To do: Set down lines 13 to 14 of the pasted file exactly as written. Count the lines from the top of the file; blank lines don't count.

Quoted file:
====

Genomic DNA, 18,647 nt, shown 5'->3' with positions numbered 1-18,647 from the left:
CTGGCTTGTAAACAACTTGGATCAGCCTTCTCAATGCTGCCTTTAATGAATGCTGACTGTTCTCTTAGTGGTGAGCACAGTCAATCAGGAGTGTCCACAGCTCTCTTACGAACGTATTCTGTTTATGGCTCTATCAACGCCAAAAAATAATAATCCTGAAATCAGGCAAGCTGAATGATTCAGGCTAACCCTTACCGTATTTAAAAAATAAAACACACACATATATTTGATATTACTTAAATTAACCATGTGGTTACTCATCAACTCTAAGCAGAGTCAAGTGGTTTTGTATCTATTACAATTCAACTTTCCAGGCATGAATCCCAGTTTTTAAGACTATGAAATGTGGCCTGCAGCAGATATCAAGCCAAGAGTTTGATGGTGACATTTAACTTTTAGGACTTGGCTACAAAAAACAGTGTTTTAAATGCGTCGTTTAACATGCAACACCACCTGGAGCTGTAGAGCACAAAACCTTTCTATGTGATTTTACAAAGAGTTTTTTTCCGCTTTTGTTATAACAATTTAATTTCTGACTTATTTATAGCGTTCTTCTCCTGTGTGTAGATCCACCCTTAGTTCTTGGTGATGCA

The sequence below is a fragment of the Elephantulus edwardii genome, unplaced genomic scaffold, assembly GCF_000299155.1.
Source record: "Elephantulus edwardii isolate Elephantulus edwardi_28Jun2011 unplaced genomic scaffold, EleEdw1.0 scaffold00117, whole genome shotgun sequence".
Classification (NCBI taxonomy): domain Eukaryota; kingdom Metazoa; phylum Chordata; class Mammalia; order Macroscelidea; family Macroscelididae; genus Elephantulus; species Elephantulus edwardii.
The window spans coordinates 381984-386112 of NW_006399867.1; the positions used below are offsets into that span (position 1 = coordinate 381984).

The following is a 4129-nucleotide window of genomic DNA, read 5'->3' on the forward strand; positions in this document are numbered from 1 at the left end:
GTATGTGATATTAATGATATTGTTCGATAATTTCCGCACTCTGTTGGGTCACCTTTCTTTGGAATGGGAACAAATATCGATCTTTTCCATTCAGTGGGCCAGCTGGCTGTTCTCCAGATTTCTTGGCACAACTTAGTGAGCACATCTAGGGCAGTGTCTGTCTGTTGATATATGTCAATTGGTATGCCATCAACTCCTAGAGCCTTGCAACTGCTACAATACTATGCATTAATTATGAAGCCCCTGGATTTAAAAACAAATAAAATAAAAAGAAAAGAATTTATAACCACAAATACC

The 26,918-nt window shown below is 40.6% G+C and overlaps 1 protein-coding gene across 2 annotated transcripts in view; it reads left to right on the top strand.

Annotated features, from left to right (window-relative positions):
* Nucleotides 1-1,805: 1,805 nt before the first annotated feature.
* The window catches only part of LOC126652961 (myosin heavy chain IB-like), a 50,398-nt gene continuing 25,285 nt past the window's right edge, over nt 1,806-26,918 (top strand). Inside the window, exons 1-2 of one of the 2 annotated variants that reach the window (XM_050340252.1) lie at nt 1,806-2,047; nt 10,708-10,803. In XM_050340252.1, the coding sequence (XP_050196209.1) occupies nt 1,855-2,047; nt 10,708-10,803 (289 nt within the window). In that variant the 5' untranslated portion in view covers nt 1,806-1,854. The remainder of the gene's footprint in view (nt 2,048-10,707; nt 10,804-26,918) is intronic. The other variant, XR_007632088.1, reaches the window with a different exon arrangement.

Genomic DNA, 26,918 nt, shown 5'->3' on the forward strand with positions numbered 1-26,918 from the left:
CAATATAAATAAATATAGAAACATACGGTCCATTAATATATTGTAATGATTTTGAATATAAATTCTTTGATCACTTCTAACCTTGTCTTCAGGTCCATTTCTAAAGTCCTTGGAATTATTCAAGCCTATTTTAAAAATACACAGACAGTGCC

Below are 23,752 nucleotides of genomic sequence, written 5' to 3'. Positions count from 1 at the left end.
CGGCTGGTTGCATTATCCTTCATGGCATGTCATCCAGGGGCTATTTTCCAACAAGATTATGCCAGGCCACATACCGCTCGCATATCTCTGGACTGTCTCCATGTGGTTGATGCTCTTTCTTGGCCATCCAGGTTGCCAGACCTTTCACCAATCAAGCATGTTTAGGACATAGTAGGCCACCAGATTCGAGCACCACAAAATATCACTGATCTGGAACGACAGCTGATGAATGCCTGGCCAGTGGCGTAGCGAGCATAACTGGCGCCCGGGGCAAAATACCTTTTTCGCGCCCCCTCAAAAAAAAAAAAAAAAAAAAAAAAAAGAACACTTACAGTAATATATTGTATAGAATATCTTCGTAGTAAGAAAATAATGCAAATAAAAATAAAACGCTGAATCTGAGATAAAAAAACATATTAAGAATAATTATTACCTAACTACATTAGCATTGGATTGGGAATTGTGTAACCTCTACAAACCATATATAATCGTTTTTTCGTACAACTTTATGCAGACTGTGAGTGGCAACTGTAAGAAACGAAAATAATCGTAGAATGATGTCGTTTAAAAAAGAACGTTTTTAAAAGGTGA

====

Genomic DNA, 26,918 nt, shown 5'->3' on the forward strand with positions numbered 1-26,918 from the left:
CAATATAAATAAATATAGAAACATACGGTCCATTAATATATTGTAATGATTTTGAATATAAATTCTTTGATCACTTCTAACCTTGTCTTCAGGTCCATTTCTAAAGTCCTTGGAATTATTCAAGCCTATTTTAAAAATACACAGACAGTGCC